Cybersecurity is a lot about risk management. You need to evaluate how much are you willing to invest to mitigate the risk of a successful cyberattack, versus how much the successful attack could cost your organization in terms of data loss, reputational risk, disruption of operations, legal consequences, etc.
Last year, I gave several classes on Cybersecurity to senior executives. In every class, I asked the participants how many of their organizations had been victims of a successful cyberattack during the last year. And every time, at least 10% of the participants raised their hands. In some cases, they were victims of ransomware. In several cases, the cybercriminals managed to compromise their physical operations.
After some of the participants shared their stories, I asked another question: how many of you use different passwords for each of your online accounts? Every time, less than 5%. How many use a password manager? Even less. In some cases, the attendants were IT professionals or General Managers.
I get it. Convenience trumps rationality. But the reality is this: cybercrime is on the rise. The cybercrime industry is getting more specialized. Because cyberattacks are largely massive and automated, searching for an “opportunity”, you don’t need to have a special public profile to become a target.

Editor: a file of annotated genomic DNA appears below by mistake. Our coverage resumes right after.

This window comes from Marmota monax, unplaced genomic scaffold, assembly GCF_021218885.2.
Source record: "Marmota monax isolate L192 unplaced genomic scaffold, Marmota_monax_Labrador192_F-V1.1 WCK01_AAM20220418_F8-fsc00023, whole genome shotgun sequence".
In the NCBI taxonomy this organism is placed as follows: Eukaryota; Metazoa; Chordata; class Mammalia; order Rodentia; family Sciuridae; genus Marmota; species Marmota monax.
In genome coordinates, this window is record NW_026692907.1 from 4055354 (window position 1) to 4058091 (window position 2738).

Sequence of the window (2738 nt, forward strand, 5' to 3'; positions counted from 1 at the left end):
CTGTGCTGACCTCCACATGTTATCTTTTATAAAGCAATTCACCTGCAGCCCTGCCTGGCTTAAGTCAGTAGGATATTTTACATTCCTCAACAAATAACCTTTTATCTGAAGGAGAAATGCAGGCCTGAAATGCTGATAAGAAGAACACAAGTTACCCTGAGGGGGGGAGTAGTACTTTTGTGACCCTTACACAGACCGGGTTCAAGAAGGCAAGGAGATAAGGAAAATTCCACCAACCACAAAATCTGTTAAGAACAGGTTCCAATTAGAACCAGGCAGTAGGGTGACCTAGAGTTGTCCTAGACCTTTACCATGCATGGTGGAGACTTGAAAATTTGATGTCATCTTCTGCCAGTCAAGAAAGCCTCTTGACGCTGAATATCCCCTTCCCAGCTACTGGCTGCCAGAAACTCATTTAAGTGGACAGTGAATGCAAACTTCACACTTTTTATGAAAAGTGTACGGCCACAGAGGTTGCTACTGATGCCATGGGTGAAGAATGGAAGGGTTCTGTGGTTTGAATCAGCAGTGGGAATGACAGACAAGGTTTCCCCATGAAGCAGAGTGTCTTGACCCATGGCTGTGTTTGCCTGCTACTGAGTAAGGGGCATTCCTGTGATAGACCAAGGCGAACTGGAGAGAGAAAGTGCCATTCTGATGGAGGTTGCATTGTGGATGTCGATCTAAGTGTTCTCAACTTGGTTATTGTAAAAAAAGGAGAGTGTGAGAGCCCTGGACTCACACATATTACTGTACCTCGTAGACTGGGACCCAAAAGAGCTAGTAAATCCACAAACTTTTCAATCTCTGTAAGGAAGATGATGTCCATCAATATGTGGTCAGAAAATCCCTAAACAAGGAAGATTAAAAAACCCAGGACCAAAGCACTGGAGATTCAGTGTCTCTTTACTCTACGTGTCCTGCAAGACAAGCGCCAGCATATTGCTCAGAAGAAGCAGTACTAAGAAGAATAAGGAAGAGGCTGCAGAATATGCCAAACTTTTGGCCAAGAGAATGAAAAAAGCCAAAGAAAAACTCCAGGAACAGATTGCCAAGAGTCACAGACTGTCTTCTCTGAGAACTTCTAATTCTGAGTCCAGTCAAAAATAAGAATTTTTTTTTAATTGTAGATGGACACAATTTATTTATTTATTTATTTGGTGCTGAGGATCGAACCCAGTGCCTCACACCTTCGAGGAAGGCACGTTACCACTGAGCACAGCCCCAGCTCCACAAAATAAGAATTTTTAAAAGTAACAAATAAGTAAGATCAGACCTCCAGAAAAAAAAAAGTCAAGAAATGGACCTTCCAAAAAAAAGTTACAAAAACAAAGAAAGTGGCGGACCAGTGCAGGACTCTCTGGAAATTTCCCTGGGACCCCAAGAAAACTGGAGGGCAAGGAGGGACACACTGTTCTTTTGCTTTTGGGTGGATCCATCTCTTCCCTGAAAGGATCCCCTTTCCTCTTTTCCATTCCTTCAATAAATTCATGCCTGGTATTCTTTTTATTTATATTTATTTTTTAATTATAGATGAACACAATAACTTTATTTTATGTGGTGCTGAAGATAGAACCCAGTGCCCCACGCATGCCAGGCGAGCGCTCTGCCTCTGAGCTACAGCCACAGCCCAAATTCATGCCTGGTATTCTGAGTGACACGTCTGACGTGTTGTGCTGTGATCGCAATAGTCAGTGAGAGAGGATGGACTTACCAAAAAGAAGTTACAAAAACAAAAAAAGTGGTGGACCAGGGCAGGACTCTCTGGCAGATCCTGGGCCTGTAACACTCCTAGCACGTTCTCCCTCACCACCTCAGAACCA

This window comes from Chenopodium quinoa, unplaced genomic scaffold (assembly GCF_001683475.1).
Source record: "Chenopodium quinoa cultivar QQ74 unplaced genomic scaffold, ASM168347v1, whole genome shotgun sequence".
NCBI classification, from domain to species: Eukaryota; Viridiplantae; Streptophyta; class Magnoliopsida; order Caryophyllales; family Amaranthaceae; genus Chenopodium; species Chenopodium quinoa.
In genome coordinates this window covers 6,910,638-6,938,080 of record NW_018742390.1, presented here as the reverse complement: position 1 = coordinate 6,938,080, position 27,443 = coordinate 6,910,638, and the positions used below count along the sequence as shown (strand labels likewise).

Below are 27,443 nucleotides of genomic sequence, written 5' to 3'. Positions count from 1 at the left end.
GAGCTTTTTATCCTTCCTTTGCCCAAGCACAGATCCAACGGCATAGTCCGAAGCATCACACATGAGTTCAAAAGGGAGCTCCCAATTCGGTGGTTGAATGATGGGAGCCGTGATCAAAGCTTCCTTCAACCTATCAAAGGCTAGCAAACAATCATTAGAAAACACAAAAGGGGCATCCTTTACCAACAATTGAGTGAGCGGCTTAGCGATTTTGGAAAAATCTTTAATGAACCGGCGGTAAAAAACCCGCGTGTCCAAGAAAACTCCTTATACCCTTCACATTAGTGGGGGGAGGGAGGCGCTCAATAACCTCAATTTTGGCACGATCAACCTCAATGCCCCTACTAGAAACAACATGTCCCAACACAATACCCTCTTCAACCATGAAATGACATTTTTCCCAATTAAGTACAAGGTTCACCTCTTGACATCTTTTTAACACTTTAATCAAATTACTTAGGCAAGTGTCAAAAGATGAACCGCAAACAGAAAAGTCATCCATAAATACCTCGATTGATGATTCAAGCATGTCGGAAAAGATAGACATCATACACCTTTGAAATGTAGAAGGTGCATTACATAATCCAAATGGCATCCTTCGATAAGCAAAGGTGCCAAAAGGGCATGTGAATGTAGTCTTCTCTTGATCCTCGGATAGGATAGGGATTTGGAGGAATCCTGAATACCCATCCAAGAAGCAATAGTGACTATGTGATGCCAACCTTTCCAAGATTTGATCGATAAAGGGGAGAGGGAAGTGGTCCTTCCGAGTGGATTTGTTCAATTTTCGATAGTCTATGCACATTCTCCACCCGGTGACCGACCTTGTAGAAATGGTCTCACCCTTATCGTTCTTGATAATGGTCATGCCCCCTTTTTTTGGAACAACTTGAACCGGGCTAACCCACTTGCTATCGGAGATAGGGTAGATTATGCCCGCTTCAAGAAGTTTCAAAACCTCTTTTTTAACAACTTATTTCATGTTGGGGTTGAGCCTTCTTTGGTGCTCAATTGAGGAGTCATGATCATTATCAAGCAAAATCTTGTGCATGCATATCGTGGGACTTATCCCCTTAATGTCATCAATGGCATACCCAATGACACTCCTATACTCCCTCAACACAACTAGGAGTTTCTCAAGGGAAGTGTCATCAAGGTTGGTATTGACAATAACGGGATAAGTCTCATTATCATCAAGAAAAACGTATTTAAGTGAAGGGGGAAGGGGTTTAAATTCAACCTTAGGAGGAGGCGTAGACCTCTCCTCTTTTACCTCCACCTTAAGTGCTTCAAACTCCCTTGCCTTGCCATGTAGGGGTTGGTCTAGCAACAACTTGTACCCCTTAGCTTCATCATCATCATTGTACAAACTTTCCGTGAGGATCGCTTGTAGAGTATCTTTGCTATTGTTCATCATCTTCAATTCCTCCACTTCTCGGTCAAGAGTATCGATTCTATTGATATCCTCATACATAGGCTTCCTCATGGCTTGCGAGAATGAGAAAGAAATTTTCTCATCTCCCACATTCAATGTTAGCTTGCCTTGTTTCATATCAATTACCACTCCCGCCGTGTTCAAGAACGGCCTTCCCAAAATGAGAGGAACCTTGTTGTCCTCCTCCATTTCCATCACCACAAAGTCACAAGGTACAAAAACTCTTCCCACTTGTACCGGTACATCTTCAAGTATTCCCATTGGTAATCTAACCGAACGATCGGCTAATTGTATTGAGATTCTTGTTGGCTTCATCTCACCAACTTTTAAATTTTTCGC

This is true not only for companies but also for individuals. For example, the following is a graphic of data breaches up to September 2022. (A pity the authors haven’t updated their great graphic.)
If the data breach contained usernames and passwords, chances are a percentage of those passwords got decrypted and resold on the black market. If you use the same password for different services, bad luck, because in a short time cybercriminals will try to use your Facebook password to access your Gmail account. You know what follows: they reset your password and begin taking control of many other online services you use that rely on your email as a recovery mechanism.
One Simple Step You Should Take to Reduce Risk Significantly
There is one thing you should do today to significantly reduce the risk of being hacked: use a second factor to authenticate your online accounts. If you are a company, embrace this for every user in your company.
Second-factor authentication (2FA), also called Multi-factor authentication (MFA), or One-time password (OTP) is configuring your online service to ask you not only for your password but also for a token. This token is a number that is generated by an app every 30 seconds. It also can be sent to your email, or as a text message to your phone. (For different reasons we won’t explain here, the safest method is relying on an app.)
With 2FA enabled, even if someone manages to steal your password, the cybercriminal won’t be able to access your account because he cannot generate the token.
If you are a company or an organization, you should do a complete assessment of your company’s current situation. This is not intended to be a quick fix, but a simple step that you should take nonetheless.